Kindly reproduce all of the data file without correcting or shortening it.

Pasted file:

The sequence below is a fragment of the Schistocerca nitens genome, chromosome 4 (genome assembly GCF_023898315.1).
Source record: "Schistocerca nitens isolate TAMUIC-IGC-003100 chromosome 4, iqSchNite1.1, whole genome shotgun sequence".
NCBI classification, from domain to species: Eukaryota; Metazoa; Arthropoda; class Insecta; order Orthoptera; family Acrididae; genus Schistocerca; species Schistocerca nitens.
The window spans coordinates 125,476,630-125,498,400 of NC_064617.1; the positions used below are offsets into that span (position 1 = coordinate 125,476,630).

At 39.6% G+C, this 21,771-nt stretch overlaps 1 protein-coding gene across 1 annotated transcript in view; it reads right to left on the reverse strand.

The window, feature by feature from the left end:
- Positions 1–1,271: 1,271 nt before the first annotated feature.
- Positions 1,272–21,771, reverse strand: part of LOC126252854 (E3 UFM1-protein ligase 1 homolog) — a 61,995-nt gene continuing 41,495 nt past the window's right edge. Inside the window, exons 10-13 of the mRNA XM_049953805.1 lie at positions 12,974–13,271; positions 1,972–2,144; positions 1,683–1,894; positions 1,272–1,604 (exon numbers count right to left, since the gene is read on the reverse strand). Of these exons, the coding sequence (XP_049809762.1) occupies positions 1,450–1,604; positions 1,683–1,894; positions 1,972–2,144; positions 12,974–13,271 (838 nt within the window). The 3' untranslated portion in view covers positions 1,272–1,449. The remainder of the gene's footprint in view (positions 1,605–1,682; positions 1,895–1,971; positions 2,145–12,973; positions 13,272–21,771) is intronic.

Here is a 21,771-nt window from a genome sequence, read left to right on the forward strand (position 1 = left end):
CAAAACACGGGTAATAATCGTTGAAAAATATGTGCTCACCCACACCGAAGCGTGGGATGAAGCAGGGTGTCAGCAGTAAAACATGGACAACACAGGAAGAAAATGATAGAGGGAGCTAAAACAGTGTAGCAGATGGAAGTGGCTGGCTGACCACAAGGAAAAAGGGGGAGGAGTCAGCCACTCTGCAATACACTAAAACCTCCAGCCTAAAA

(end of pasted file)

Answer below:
The sequence below is a fragment of the Schistocerca nitens genome, chromosome 4 (genome assembly GCF_023898315.1).
Source record: "Schistocerca nitens isolate TAMUIC-IGC-003100 chromosome 4, iqSchNite1.1, whole genome shotgun sequence".
NCBI classification, from domain to species: Eukaryota; Metazoa; Arthropoda; class Insecta; order Orthoptera; family Acrididae; genus Schistocerca; species Schistocerca nitens.
The window spans coordinates 125,476,630-125,498,400 of NC_064617.1; the positions used below are offsets into that span (position 1 = coordinate 125,476,630).

At 39.6% G+C, this 21,771-nt stretch overlaps 1 protein-coding gene across 1 annotated transcript in view; it reads right to left on the reverse strand.

The window, feature by feature from the left end:
- Positions 1–1,271: 1,271 nt before the first annotated feature.
- Positions 1,272–21,771, reverse strand: part of LOC126252854 (E3 UFM1-protein ligase 1 homolog) — a 61,995-nt gene continuing 41,495 nt past the window's right edge. Inside the window, exons 10-13 of the mRNA XM_049953805.1 lie at positions 12,974–13,271; positions 1,972–2,144; positions 1,683–1,894; positions 1,272–1,604 (exon numbers count right to left, since the gene is read on the reverse strand). Of these exons, the coding sequence (XP_049809762.1) occupies positions 1,450–1,604; positions 1,683–1,894; positions 1,972–2,144; positions 12,974–13,271 (838 nt within the window). The 3' untranslated portion in view covers positions 1,272–1,449. The remainder of the gene's footprint in view (positions 1,605–1,682; positions 1,895–1,971; positions 2,145–12,973; positions 13,272–21,771) is intronic.

Here is a 21,771-nt window from a genome sequence, read left to right on the forward strand (position 1 = left end):
CAAAACACGGGTAATAATCGTTGAAAAATATGTGCTCACCCACACCGAAGCGTGGGATGAAGCAGGGTGTCAGCAGTAAAACATGGACAACACAGGAAGAAAATGATAGAGGGAGCTAAAACAGTGTAGCAGATGGAAGTGGCTGGCTGACCACAAGGAAAAAGGGGGAGGAGTCAGCCACTCTGCAATACACTAAAACCTCCAGCCTAAAA